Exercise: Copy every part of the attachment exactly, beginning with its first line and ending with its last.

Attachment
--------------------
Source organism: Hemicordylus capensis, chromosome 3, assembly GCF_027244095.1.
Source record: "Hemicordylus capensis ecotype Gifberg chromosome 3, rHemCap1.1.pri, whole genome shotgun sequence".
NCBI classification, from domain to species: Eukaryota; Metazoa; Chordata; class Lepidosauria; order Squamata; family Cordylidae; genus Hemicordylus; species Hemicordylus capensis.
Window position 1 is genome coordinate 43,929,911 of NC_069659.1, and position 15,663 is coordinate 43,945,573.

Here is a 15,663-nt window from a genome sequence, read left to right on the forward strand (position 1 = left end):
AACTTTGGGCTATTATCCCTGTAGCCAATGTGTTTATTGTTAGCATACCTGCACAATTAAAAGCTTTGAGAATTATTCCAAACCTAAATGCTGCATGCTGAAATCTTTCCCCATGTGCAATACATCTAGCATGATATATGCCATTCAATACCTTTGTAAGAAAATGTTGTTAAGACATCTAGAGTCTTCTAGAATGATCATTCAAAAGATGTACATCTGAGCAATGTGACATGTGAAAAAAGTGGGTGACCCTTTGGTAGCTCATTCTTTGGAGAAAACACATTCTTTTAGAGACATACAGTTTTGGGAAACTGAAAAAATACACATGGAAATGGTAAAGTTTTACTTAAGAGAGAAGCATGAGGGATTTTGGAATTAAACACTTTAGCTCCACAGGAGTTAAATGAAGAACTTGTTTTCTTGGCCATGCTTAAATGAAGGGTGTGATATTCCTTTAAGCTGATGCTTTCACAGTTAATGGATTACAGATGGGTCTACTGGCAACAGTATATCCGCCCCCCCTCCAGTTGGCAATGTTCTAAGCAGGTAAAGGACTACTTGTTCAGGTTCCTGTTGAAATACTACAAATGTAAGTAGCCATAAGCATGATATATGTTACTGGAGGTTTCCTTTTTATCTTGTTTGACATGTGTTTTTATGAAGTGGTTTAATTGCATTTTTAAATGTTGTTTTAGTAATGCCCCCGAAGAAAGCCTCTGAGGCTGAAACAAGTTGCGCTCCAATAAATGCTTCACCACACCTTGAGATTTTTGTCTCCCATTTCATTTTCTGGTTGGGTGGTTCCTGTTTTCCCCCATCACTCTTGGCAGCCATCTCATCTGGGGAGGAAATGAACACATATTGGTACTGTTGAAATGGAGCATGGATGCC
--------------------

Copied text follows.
Source organism: Hemicordylus capensis, chromosome 3, assembly GCF_027244095.1.
Source record: "Hemicordylus capensis ecotype Gifberg chromosome 3, rHemCap1.1.pri, whole genome shotgun sequence".
NCBI classification, from domain to species: Eukaryota; Metazoa; Chordata; class Lepidosauria; order Squamata; family Cordylidae; genus Hemicordylus; species Hemicordylus capensis.
Window position 1 is genome coordinate 43,929,911 of NC_069659.1, and position 15,663 is coordinate 43,945,573.

Here is a 15,663-nt window from a genome sequence, read left to right on the forward strand (position 1 = left end):
AACTTTGGGCTATTATCCCTGTAGCCAATGTGTTTATTGTTAGCATACCTGCACAATTAAAAGCTTTGAGAATTATTCCAAACCTAAATGCTGCATGCTGAAATCTTTCCCCATGTGCAATACATCTAGCATGATATATGCCATTCAATACCTTTGTAAGAAAATGTTGTTAAGACATCTAGAGTCTTCTAGAATGATCATTCAAAAGATGTACATCTGAGCAATGTGACATGTGAAAAAAGTGGGTGACCCTTTGGTAGCTCATTCTTTGGAGAAAACACATTCTTTTAGAGACATACAGTTTTGGGAAACTGAAAAAATACACATGGAAATGGTAAAGTTTTACTTAAGAGAGAAGCATGAGGGATTTTGGAATTAAACACTTTAGCTCCACAGGAGTTAAATGAAGAACTTGTTTTCTTGGCCATGCTTAAATGAAGGGTGTGATATTCCTTTAAGCTGATGCTTTCACAGTTAATGGATTACAGATGGGTCTACTGGCAACAGTATATCCGCCCCCCCTCCAGTTGGCAATGTTCTAAGCAGGTAAAGGACTACTTGTTCAGGTTCCTGTTGAAATACTACAAATGTAAGTAGCCATAAGCATGATATATGTTACTGGAGGTTTCCTTTTTATCTTGTTTGACATGTGTTTTTATGAAGTGGTTTAATTGCATTTTTAAATGTTGTTTTAGTAATGCCCCCGAAGAAAGCCTCTGAGGCTGAAACAAGTTGCGCTCCAATAAATGCTTCACCACACCTTGAGATTTTTGTCTCCCATTTCATTTTCTGGTTGGGTGGTTCCTGTTTTCCCCCATCACTCTTGGCAGCCATCTCATCTGGGGAGGAAATGAACACATATTGGTACTGTTGAAATGGAGCATGGATGCC